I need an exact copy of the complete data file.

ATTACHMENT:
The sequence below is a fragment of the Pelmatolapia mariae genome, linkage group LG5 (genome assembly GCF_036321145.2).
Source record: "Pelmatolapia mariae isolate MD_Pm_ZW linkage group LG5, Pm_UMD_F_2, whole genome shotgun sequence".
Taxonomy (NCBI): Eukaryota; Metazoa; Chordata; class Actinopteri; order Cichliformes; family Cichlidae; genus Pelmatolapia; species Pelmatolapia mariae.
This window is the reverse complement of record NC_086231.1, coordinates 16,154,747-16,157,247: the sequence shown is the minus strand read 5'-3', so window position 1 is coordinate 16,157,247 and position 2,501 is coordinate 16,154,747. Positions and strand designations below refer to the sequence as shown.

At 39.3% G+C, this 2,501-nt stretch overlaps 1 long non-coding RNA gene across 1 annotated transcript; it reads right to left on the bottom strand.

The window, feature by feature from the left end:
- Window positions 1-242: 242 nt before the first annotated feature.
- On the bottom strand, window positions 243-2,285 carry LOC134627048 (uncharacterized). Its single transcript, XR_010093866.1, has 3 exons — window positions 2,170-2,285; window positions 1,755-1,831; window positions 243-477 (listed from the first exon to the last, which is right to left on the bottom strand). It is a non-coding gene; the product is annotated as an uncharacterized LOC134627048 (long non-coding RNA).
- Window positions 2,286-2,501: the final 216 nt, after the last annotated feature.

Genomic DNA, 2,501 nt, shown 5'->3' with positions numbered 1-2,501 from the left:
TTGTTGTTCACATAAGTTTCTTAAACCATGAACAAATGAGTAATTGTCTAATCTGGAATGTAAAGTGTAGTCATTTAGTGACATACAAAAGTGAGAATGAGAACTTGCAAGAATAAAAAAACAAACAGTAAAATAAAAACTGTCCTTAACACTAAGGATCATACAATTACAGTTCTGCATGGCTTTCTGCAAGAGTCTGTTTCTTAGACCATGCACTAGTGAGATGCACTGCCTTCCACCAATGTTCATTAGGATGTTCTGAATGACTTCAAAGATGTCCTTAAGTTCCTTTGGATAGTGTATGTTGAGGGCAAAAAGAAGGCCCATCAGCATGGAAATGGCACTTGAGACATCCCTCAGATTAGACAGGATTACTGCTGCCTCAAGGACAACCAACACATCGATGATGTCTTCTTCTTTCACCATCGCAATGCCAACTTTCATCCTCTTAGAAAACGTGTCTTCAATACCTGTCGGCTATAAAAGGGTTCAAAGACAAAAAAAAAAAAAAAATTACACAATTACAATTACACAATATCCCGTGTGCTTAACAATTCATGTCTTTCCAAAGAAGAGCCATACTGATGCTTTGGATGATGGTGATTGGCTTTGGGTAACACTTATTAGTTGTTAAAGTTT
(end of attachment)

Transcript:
The sequence below is a fragment of the Pelmatolapia mariae genome, linkage group LG5 (genome assembly GCF_036321145.2).
Source record: "Pelmatolapia mariae isolate MD_Pm_ZW linkage group LG5, Pm_UMD_F_2, whole genome shotgun sequence".
Taxonomy (NCBI): Eukaryota; Metazoa; Chordata; class Actinopteri; order Cichliformes; family Cichlidae; genus Pelmatolapia; species Pelmatolapia mariae.
This window is the reverse complement of record NC_086231.1, coordinates 16,154,747-16,157,247: the sequence shown is the minus strand read 5'-3', so window position 1 is coordinate 16,157,247 and position 2,501 is coordinate 16,154,747. Positions and strand designations below refer to the sequence as shown.

At 39.3% G+C, this 2,501-nt stretch overlaps 1 long non-coding RNA gene across 1 annotated transcript; it reads right to left on the bottom strand.

The window, feature by feature from the left end:
- Window positions 1-242: 242 nt before the first annotated feature.
- On the bottom strand, window positions 243-2,285 carry LOC134627048 (uncharacterized). Its single transcript, XR_010093866.1, has 3 exons — window positions 2,170-2,285; window positions 1,755-1,831; window positions 243-477 (listed from the first exon to the last, which is right to left on the bottom strand). It is a non-coding gene; the product is annotated as an uncharacterized LOC134627048 (long non-coding RNA).
- Window positions 2,286-2,501: the final 216 nt, after the last annotated feature.

Genomic DNA, 2,501 nt, shown 5'->3' with positions numbered 1-2,501 from the left:
TTGTTGTTCACATAAGTTTCTTAAACCATGAACAAATGAGTAATTGTCTAATCTGGAATGTAAAGTGTAGTCATTTAGTGACATACAAAAGTGAGAATGAGAACTTGCAAGAATAAAAAAACAAACAGTAAAATAAAAACTGTCCTTAACACTAAGGATCATACAATTACAGTTCTGCATGGCTTTCTGCAAGAGTCTGTTTCTTAGACCATGCACTAGTGAGATGCACTGCCTTCCACCAATGTTCATTAGGATGTTCTGAATGACTTCAAAGATGTCCTTAAGTTCCTTTGGATAGTGTATGTTGAGGGCAAAAAGAAGGCCCATCAGCATGGAAATGGCACTTGAGACATCCCTCAGATTAGACAGGATTACTGCTGCCTCAAGGACAACCAACACATCGATGATGTCTTCTTCTTTCACCATCGCAATGCCAACTTTCATCCTCTTAGAAAACGTGTCTTCAATACCTGTCGGCTATAAAAGGGTTCAAAGACAAAAAAAAAAAAAAAATTACACAATTACAATTACACAATATCCCGTGTGCTTAACAATTCATGTCTTTCCAAAGAAGAGCCATACTGATGCTTTGGATGATGGTGATTGGCTTTGGGTAACACTTATTAGTTGTTAAAGTTT